See through the citrus: beware of lemons
“When life gives you lemons, make a fragrance”, a perfumer has no doubt about this advice.
Things get more complicated if he has to choose among the vaste range of citruses, also called Hesperidic fruits after Hesperides nymphs, who belong to Greek mythology and represent the warm light of sunset. But citrus perfumes – bergamot, orange, tangerine and many others – usually remind us about sunshine, light and joy, being bound to a Mediterranean atmosphere, typical of Italian landscape, even though their origins are actually in China. And every fruit has its own personality, characteristics and curiosities.
So, if until now all that you could see was just a yellow lemon tree, here’s a juicy list of alternatives.
Bergamot is the result of a combo, bitter orange (which has a very intense, dry and tactile scent) and lemon. This DNA gives bergamot a very chic, aromatic and British personality, as it’s used to flavour Earl Grey Tea.
Bitter orange has a very intense, dry and tactile scent.
Calamansi is similar to tangerine, but more sour. It’s not very common, but you never can tell.
Chinotto – surprise! – is not just a fizzy soft drink’s name. Well, it is, but it’s above all a very interesting and aromatic fruit that can also be used for culinary purposes (marmalade, sweets and aromatic salt), therefore in perfumery it’s an almost gourmand note. Its origins can be traced back in 1500 when, thanks to an Italian navigator, it was imported in Liguria (Savona, to be precise) from China, where most citrus fruits come from. Chinotto is now a Slow Food Presidium in Liguria, and pivot of a network of business for the entire area around Savona.
Cedrat is sweeter and somehow more laidback than lemon, as if it was its sporty version.
Clementine is a hybrid obtained by Clément Rodier in the late 19th century from a cross between a sweet orange and a and the Mediterranean willowleaf mandarin. Since Clementine is seedless, it has a limit: this plant needs to be cross-pollinated. This is the first reason why I call it a limited edition; the second is that it’s common on Christmas tables and this makes it the perfect Christmas limited edition fruit.
Grapefruit (and it doesn’t really matter if you’re pink or white) smells pleasantly bitter, herbaceous and sometimes earthy. But it adds brightness to any composition.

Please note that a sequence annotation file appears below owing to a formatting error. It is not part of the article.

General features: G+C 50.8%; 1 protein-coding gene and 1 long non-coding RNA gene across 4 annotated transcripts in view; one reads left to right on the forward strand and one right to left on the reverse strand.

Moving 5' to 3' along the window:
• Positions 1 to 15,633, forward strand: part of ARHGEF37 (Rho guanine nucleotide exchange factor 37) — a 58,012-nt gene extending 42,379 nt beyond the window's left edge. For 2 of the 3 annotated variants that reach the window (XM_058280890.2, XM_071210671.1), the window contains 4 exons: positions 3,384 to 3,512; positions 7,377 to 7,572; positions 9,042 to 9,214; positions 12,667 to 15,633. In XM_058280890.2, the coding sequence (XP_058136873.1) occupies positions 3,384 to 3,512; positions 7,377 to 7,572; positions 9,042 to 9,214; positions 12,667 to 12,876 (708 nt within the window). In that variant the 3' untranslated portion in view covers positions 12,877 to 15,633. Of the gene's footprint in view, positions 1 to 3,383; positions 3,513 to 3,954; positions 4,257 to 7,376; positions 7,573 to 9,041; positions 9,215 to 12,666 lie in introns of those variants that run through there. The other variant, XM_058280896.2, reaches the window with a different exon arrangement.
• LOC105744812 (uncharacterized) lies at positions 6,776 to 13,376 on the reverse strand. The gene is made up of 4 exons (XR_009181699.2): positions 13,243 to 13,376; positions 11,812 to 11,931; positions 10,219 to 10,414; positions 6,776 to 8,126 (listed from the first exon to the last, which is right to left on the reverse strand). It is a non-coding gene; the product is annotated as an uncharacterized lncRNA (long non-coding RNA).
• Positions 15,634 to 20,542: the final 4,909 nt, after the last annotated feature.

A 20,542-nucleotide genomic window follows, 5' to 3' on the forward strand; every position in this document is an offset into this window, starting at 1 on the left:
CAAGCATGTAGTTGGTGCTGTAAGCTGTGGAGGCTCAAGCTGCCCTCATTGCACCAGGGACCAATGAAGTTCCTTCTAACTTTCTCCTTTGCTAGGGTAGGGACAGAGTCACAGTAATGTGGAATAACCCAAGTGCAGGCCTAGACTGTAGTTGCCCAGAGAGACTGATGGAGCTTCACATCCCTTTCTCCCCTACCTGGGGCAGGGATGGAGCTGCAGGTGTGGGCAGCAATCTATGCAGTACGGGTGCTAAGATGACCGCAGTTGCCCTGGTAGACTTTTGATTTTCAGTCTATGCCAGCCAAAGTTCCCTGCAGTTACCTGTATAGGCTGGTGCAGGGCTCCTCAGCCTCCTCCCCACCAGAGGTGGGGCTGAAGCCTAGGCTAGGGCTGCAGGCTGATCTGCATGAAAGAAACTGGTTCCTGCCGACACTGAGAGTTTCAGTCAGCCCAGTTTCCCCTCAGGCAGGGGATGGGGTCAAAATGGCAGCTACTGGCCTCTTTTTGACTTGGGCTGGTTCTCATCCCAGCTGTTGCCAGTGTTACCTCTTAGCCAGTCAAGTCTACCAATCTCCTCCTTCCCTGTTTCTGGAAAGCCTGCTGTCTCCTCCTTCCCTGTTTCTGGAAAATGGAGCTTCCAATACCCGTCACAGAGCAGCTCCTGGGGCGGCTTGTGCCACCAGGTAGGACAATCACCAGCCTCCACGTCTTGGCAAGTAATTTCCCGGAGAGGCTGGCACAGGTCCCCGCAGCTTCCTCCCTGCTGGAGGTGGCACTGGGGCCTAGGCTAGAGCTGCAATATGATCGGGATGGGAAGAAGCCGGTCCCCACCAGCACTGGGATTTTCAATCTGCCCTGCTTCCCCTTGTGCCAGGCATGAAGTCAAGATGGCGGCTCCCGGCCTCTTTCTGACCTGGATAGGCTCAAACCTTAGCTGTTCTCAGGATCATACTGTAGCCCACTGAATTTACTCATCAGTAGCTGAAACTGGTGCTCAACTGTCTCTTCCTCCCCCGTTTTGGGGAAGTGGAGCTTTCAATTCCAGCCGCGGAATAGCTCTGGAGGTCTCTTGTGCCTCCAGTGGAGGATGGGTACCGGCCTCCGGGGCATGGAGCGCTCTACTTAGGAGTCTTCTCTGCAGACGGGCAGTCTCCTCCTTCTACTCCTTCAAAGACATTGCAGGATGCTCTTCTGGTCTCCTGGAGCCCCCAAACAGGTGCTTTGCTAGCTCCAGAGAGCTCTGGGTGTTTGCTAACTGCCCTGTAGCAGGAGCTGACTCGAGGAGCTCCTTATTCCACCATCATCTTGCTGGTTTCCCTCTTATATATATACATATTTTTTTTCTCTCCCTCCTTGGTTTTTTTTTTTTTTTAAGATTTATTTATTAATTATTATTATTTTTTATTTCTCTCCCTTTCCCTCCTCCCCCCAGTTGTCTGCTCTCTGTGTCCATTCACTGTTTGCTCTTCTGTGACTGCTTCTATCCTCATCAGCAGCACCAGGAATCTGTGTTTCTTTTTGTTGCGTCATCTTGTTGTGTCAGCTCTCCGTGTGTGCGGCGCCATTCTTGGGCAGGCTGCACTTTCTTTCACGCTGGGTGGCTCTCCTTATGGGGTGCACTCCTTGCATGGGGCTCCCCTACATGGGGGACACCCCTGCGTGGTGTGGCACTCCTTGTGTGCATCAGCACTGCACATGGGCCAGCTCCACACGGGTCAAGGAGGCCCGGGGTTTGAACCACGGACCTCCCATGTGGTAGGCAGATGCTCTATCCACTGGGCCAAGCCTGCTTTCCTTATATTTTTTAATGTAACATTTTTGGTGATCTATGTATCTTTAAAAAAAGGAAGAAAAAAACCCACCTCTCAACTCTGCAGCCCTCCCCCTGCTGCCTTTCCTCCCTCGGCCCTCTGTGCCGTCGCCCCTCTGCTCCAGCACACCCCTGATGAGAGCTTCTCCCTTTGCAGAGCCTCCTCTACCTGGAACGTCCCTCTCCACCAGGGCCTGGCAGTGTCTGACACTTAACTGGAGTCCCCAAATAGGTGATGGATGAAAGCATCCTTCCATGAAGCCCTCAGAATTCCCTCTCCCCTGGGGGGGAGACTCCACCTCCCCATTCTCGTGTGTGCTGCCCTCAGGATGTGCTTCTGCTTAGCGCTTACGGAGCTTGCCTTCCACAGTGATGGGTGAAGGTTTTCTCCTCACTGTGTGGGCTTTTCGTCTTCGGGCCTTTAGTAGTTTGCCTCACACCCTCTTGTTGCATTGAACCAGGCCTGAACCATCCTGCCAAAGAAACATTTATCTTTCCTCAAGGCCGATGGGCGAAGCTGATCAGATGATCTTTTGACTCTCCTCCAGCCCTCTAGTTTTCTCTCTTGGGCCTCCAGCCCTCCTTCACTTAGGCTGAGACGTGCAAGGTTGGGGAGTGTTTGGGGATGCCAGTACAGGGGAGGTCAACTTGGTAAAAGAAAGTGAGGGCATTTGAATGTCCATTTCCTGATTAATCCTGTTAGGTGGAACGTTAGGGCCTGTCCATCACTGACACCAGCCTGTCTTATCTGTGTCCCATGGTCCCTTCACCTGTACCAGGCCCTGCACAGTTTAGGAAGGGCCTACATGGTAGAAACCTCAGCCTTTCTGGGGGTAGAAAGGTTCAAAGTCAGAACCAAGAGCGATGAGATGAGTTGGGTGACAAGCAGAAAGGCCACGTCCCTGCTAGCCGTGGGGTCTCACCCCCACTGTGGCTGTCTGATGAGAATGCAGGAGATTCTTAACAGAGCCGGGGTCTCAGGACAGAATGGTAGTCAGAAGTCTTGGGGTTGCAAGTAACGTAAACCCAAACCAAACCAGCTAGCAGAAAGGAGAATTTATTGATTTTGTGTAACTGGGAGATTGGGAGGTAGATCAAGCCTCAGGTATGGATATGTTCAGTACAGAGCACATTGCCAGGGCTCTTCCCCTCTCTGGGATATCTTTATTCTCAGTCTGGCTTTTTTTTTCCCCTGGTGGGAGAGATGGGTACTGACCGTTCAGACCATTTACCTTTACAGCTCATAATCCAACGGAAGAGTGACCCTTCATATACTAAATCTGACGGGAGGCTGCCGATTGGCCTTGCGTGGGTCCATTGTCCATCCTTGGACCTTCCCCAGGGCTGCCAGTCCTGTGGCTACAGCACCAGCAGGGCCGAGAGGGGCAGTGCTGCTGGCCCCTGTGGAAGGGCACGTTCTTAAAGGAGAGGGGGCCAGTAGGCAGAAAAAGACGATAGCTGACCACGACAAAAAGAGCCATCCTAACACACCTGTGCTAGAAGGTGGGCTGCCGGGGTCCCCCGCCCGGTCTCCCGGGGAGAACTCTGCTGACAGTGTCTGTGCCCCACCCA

Kaffir lime looks like an unlucky bergamot, but it has a very rich and unique smell. Also the leaves are interesting, being sour with a floral undertone.
Kumquat has also the botanical name of Fortunella, which means ‘lucky’, but it’s not easy to classify since this fruit can smell sweet, sour, aromatic or bitter. Maybe it depends on how lucky you are, who knows.
Lemon is the most dangerous and sneaky one, because it looks and smells bright, friendly and cheerful, but it’s too easy to create a perfume that will hopelessly remind people of washing-up (and not on an empty beach). But fresh lemons were so evocative to poet Eugenio Montale that in 1925 he wrote the poem “The lemon trees” (I limoni): “The senses are graced with an odor filled with the earth. It is like rain in a troubled breast, sweet as an air that arrives too suddenly and vanishes. A miracle is hushed; all passions are swept aside. Even the poor know that richness, the fragrance of the lemon trees”. I truly suggest you to read the full poem.
Lime is sweeter, more subtle and a bit more snobbish than lemon. It’s probably the most uplifting and energizing citrus fruit.
Litsea cubeba is not a citrus, but it smells so similar that it’s classified in this category. Its perfume reminds of verbena and lemongrass, but in a sweeter and softer way.
Pomelo has the botanical name of Citrus Maxima, and this fruit actually deserves its Latin name because it smells really citrussy brilliant, energizing, cheerful and juicy. Let’s imagine pomelo as the perfect hybrid between lemon and Sweet Orange (citrus aurantium var. dulcis), which anyway is sunnier and juicier. Sweet Orange is possibly the queen of citrus fruits. If you can imagine an orange slice dipped in honey, that’s Tangerine.
Yuzu is far sharper, aromatic and a tad bitter. Yuzu is Japanese, so it’s like a Katana among swords. But it doesn’t cut, in fact it extends the performance of other citrus notes, whose life and freshness wouldn’t otherwise linger for long. Ever heard about being ‘useful as yuzu’?
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